On the other hand, Amna Nosseir, a top professor at Al-Azhar University, greatly hailed restoring ties with the Vatican, stressing that such dialogue sessions should not be underestimated. "As a professor of philosophy, I am fully aware that dialogue is the best way to reach a common ground between different cultures and religions. It is the language of all religions. … It is a mechanism in itself. These dialogue sessions pave the way for more cooperation in the future," Nosseir told Al-Monitor.

Actually, tensions between Al-Azhar and the Vatican had severely escalated during the reign of Benedict (2005-2013). In 2006, Grand Imam of Al-Azhar Mohamed Sayed Tantawi decided to freeze talks with the Vatican over the pope’s remarks in Germany that reportedly linked Islam to violence. Since then, the Azhar-Vatican ties remarkably soured. In 2008, Al-Azhar was poised to resume talks with the Vatican. In 2011, Al-Azhar decided to indefinitely halt talks since the former pope called for further protecting Christians in the Middle East in the aftermath of the terror attack on the Two Saints Church in Alexandria on New Year's Eve in 2010. Al-Azhar considered the pope's remarks an "unacceptable interference" in the country's internal affairs.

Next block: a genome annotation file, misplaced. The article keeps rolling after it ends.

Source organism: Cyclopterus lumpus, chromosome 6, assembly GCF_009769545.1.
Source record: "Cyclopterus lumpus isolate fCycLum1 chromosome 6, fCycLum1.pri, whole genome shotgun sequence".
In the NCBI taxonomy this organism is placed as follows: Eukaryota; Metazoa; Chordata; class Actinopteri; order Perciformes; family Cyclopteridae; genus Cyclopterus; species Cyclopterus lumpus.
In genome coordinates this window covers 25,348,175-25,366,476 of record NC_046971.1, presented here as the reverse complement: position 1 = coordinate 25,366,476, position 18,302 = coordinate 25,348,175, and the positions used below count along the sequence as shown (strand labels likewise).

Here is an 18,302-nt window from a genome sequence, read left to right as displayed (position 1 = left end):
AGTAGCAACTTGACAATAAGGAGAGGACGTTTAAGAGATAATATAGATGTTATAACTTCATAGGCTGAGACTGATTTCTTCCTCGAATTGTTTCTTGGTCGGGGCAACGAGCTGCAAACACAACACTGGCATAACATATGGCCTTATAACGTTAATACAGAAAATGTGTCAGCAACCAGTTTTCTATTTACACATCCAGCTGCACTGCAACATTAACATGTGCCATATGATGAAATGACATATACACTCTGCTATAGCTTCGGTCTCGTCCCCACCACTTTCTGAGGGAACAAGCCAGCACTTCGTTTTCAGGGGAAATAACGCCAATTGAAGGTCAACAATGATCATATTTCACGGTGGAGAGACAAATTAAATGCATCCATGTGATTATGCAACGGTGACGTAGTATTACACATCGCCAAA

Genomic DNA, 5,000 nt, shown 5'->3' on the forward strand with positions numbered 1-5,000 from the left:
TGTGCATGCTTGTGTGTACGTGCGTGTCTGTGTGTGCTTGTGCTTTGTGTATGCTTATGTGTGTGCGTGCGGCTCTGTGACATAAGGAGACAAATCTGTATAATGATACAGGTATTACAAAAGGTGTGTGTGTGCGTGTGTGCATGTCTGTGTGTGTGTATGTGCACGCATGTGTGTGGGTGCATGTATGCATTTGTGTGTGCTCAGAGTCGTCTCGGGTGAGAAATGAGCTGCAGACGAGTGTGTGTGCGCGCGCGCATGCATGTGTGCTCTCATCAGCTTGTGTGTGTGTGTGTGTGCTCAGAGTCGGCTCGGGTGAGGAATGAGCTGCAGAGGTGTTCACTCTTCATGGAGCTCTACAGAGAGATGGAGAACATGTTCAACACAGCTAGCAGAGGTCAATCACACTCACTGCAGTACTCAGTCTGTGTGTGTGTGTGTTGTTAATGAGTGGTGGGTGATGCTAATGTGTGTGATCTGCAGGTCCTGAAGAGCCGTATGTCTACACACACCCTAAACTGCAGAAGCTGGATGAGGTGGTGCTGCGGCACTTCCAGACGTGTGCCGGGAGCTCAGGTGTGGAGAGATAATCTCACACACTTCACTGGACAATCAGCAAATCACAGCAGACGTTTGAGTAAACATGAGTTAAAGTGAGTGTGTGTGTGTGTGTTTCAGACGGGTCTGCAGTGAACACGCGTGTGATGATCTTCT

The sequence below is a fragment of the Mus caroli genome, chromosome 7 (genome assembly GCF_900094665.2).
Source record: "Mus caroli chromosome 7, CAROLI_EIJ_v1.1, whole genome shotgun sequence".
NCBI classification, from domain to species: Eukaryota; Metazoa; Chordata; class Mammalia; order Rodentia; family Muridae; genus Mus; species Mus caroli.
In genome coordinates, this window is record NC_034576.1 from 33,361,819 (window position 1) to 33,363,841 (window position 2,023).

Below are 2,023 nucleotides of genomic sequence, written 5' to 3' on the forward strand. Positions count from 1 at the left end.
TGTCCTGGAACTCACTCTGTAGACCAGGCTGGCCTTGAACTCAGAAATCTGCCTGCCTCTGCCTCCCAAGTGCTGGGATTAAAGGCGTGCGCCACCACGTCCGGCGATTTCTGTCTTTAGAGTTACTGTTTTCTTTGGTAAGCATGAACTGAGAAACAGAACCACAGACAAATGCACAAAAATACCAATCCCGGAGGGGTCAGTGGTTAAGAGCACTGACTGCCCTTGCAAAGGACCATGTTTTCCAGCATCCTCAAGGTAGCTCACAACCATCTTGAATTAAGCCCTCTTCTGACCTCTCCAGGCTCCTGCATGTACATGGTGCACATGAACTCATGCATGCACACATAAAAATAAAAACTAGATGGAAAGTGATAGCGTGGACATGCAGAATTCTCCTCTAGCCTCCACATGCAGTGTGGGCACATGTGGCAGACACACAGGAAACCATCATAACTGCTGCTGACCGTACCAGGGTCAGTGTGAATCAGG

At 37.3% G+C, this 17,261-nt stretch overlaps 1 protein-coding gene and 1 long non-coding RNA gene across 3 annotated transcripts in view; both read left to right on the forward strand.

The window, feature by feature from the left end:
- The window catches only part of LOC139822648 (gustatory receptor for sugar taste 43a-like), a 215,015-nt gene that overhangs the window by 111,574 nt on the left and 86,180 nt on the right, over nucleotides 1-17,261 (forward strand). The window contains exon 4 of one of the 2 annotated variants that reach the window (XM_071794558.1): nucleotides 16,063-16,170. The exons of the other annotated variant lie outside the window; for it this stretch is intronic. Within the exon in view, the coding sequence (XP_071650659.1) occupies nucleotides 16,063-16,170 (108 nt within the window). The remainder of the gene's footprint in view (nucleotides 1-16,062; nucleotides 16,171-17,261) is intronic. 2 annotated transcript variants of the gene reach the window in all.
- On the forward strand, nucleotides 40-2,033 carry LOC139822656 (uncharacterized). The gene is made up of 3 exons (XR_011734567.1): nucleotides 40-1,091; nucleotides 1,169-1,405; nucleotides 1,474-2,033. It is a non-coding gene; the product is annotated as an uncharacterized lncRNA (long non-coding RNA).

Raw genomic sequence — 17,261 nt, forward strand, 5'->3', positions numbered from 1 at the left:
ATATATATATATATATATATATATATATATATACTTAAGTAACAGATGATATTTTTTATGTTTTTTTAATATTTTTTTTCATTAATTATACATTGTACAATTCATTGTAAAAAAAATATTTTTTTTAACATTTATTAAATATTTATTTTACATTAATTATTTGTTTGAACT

The strained ties started to improve when Pope Francis took office in 2013, particularly following President Abdel Fattah al-Sisi's visit to the Vatican in 2014. It was a part of his first tour to Europe as Egypt's president. The tension was further eased in the wake of the historic visit by the grand imam of Al-Azhar to the Vatican, where he met Francis in May 2016. Following this visit, Al-Azhar has decided to renew its ties with the Vatican. February's interfaith dialogue seminar is considered the culmination of the smooth ties between the two sides.